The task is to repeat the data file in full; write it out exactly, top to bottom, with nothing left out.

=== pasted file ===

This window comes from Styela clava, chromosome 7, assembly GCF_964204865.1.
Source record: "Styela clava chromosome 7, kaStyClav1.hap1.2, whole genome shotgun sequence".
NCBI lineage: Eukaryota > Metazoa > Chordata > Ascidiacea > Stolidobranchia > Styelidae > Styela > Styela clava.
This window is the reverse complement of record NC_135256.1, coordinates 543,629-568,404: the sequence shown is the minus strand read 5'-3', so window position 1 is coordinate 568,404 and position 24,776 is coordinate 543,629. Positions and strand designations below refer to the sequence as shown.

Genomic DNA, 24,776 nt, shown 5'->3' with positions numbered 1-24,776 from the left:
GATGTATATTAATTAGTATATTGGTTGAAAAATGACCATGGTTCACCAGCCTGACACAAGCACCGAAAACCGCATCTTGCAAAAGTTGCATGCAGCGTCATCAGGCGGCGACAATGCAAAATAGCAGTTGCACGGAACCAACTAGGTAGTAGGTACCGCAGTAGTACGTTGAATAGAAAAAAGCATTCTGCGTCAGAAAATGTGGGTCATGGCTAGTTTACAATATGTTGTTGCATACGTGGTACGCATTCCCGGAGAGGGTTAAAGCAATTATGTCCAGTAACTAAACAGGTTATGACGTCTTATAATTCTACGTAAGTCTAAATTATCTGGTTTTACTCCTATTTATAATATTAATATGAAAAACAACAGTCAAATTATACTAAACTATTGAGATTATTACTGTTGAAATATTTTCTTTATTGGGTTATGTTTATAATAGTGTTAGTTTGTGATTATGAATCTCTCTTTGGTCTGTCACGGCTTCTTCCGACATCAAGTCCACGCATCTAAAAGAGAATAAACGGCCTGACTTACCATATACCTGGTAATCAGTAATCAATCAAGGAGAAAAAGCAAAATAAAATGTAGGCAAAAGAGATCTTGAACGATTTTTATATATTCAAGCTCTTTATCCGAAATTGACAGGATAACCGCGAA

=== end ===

This window comes from Styela clava, chromosome 7, assembly GCF_964204865.1.
Source record: "Styela clava chromosome 7, kaStyClav1.hap1.2, whole genome shotgun sequence".
NCBI lineage: Eukaryota > Metazoa > Chordata > Ascidiacea > Stolidobranchia > Styelidae > Styela > Styela clava.
This window is the reverse complement of record NC_135256.1, coordinates 543,629-568,404: the sequence shown is the minus strand read 5'-3', so window position 1 is coordinate 568,404 and position 24,776 is coordinate 543,629. Positions and strand designations below refer to the sequence as shown.

Genomic DNA, 24,776 nt, shown 5'->3' with positions numbered 1-24,776 from the left:
GATGTATATTAATTAGTATATTGGTTGAAAAATGACCATGGTTCACCAGCCTGACACAAGCACCGAAAACCGCATCTTGCAAAAGTTGCATGCAGCGTCATCAGGCGGCGACAATGCAAAATAGCAGTTGCACGGAACCAACTAGGTAGTAGGTACCGCAGTAGTACGTTGAATAGAAAAAAGCATTCTGCGTCAGAAAATGTGGGTCATGGCTAGTTTACAATATGTTGTTGCATACGTGGTACGCATTCCCGGAGAGGGTTAAAGCAATTATGTCCAGTAACTAAACAGGTTATGACGTCTTATAATTCTACGTAAGTCTAAATTATCTGGTTTTACTCCTATTTATAATATTAATATGAAAAACAACAGTCAAATTATACTAAACTATTGAGATTATTACTGTTGAAATATTTTCTTTATTGGGTTATGTTTATAATAGTGTTAGTTTGTGATTATGAATCTCTCTTTGGTCTGTCACGGCTTCTTCCGACATCAAGTCCACGCATCTAAAAGAGAATAAACGGCCTGACTTACCATATACCTGGTAATCAGTAATCAATCAAGGAGAAAAAGCAAAATAAAATGTAGGCAAAAGAGATCTTGAACGATTTTTATATATTCAAGCTCTTTATCCGAAATTGACAGGATAACCGCGAA